American Apparel CEO Dov Charney has been fired by the retailer’s board, making way for a potential sale of the company.
The board of directors cited “an ongoing investigation into alleged misconduct” that it initiated earlier this year as the reason for Mr Charney’s sacking, according to reports in New York Post.
The board announced it had voted unanimously on the decision at its annual meeting on Wednesday,
While the board did not comment, sources told the New York Post, Mr Charney’s personal conduct with women, which has been the subject of a string of sexual harassment suits by former employees, was among the longstanding issues.
Mr Charney, 45, has made headlines both for his championing of U.S. manufacturing and support of immigrant workers.
Mr Charney gained notoriety for the company’s sexual ads featuring young women, for walking around his Los Angeles office in his underwear.
However, Ken Nisch chairman of JGA– a retail branding and design firm – said company boards encourage controversy that shows results.
“Boards will put up with an enormous amount of controversy when there’s results,” Mr Nisch said told USA Today.
However he believes Mr Charney, who founded American Apparel on his love for a plain T-shirt, hasn’t done enough to evolve beyond basics.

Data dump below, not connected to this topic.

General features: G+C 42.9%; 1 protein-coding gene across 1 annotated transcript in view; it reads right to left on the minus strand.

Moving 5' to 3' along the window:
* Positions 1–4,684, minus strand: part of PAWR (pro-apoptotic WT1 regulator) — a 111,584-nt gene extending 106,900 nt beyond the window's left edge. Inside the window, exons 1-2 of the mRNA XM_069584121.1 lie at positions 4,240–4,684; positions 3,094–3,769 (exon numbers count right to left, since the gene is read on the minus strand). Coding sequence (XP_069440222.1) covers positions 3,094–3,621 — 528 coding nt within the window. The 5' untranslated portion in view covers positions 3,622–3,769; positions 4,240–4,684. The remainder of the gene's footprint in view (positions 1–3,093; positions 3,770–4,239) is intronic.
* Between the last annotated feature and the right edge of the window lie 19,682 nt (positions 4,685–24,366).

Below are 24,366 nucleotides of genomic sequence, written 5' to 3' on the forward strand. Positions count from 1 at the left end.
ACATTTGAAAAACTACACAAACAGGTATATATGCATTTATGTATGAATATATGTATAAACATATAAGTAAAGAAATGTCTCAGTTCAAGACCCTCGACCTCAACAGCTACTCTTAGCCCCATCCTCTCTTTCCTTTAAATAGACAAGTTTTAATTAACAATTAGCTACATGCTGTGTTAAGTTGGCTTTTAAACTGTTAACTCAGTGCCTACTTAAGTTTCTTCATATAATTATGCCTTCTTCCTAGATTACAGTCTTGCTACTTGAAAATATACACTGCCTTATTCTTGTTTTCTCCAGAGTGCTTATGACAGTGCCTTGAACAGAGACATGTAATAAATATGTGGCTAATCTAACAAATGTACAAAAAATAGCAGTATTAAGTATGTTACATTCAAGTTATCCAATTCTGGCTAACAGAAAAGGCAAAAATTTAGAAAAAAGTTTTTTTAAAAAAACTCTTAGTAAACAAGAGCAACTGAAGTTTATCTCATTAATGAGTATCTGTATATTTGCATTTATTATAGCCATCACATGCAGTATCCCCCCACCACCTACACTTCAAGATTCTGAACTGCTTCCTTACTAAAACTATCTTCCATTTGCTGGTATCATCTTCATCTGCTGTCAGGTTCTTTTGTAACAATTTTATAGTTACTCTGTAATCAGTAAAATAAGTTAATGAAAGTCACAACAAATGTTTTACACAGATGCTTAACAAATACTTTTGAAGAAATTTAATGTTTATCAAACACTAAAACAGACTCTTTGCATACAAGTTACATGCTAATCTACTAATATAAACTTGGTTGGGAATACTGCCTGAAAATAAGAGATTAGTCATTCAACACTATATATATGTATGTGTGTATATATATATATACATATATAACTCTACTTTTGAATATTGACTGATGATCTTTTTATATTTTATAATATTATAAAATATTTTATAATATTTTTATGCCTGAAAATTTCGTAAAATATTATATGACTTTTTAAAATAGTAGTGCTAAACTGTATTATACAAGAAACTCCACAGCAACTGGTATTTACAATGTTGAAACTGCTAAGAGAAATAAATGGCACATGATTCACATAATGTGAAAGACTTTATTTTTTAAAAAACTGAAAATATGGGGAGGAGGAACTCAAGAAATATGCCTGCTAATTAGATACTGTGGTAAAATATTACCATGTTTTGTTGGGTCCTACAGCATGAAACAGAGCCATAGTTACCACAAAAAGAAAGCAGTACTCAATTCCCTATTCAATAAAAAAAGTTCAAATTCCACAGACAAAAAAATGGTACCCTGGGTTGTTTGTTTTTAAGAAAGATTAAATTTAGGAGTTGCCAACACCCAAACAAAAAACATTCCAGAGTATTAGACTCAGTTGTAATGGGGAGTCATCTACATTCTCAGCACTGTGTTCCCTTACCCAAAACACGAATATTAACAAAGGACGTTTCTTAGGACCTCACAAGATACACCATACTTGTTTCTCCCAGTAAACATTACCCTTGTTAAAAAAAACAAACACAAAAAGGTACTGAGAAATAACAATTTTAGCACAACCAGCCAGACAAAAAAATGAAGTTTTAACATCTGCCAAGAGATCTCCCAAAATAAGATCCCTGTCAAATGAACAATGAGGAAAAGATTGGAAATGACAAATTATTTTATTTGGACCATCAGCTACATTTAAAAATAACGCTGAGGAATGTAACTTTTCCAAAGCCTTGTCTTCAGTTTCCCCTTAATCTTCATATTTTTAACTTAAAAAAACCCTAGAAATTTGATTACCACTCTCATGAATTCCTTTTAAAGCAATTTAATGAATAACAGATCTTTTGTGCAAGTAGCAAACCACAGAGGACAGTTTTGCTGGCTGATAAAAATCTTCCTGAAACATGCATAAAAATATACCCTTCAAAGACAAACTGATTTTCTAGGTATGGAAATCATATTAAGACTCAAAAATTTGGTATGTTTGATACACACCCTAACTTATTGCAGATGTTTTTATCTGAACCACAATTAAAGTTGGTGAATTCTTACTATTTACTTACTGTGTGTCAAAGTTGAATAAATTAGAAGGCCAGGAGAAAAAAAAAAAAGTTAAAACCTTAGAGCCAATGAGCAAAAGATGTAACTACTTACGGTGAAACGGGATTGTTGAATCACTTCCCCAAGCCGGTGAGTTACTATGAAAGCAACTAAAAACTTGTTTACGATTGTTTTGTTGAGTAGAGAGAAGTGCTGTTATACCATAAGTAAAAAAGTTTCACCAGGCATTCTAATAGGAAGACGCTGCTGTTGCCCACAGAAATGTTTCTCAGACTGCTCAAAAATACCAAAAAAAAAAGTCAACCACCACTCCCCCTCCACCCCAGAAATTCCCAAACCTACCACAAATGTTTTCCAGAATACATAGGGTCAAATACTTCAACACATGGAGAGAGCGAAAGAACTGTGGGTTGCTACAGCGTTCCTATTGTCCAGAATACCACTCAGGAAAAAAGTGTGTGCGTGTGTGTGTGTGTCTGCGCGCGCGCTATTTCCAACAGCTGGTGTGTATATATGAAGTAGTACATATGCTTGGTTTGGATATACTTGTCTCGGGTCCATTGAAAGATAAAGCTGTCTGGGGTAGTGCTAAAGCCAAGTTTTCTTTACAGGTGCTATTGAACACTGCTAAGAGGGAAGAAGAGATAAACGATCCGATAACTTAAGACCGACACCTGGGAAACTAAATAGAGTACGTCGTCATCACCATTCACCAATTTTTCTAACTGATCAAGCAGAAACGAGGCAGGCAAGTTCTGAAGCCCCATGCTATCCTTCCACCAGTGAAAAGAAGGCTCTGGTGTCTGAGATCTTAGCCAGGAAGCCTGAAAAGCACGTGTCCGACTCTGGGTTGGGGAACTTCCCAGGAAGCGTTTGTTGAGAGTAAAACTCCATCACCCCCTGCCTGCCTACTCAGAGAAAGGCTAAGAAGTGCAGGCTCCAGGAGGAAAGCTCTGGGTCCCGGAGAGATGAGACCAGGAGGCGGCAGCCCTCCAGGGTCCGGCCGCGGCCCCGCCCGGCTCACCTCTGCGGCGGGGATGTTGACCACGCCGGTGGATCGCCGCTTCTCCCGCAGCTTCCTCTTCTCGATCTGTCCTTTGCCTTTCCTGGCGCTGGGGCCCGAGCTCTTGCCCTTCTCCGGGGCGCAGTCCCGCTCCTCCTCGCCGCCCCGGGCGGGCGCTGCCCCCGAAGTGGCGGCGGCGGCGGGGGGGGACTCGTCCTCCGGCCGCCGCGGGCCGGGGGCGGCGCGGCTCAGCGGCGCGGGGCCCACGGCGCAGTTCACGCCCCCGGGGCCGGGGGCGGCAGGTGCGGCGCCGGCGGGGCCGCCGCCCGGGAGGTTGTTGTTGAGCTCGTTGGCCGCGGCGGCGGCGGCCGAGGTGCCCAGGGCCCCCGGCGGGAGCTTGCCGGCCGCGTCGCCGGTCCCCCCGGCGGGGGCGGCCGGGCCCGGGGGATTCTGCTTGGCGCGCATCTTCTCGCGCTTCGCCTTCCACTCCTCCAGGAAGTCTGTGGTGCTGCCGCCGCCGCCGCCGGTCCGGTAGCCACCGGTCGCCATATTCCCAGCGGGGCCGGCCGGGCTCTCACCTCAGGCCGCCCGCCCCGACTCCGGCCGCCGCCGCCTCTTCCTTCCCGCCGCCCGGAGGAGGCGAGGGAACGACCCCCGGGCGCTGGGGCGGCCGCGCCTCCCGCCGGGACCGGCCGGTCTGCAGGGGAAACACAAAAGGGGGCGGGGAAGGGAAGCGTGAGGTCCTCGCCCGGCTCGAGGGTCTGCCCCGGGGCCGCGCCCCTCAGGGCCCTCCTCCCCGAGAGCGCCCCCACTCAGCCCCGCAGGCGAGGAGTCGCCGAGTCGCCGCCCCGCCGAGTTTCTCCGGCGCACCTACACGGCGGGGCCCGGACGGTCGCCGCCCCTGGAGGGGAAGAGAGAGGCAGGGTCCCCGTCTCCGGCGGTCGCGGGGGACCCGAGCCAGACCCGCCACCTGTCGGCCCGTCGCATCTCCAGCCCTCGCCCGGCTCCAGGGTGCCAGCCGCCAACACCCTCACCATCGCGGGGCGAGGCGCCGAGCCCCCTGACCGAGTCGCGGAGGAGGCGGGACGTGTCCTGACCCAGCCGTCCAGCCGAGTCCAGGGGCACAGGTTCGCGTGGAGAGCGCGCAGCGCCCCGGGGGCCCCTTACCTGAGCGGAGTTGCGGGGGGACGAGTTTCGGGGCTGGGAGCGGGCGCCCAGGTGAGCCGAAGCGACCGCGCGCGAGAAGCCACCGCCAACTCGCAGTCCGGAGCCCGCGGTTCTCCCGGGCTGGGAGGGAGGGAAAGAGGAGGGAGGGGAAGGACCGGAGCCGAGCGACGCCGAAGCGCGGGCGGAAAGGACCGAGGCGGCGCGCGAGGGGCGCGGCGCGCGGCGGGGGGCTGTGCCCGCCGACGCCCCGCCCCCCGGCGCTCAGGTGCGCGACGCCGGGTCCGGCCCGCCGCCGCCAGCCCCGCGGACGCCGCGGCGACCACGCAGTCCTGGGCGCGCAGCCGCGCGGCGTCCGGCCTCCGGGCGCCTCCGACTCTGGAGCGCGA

“What they have is a tired concept,” he said.
“I imagine (the board comes) to the conclusion, saying, ‘He’s not delivering a plan to move us forward, and we’ve got all these liabilities around us … so why are we putting up with all these liabilities when we’re not seeing a clear path to the next chapter?'”
In 2010, Mr Charney faced a lawsuit by his former American Apparel employee Kimbra Lo, who accused him of sexually assaulting her during what she believed to be a job interview as a company photographer.
Mr Charney appeared in the doorway of his Los Angeles home “wearing only a towel,” then grabbed Ms Lo “and violently kissed her,” the lawsuit charged.
When she protested and started to leave, Mr Charney apologised and told her to stay, assuring her that “they would just talk about business.”
Three other American Apparel female employees who are plaintiffs in the case separately alleged they were required to sign purported arbitration agreements when they were hired.
The agreements were designed to “keep employees from disclosing unlawful conduct” by the company and its executives, as well as force the women “into an unfair forum”.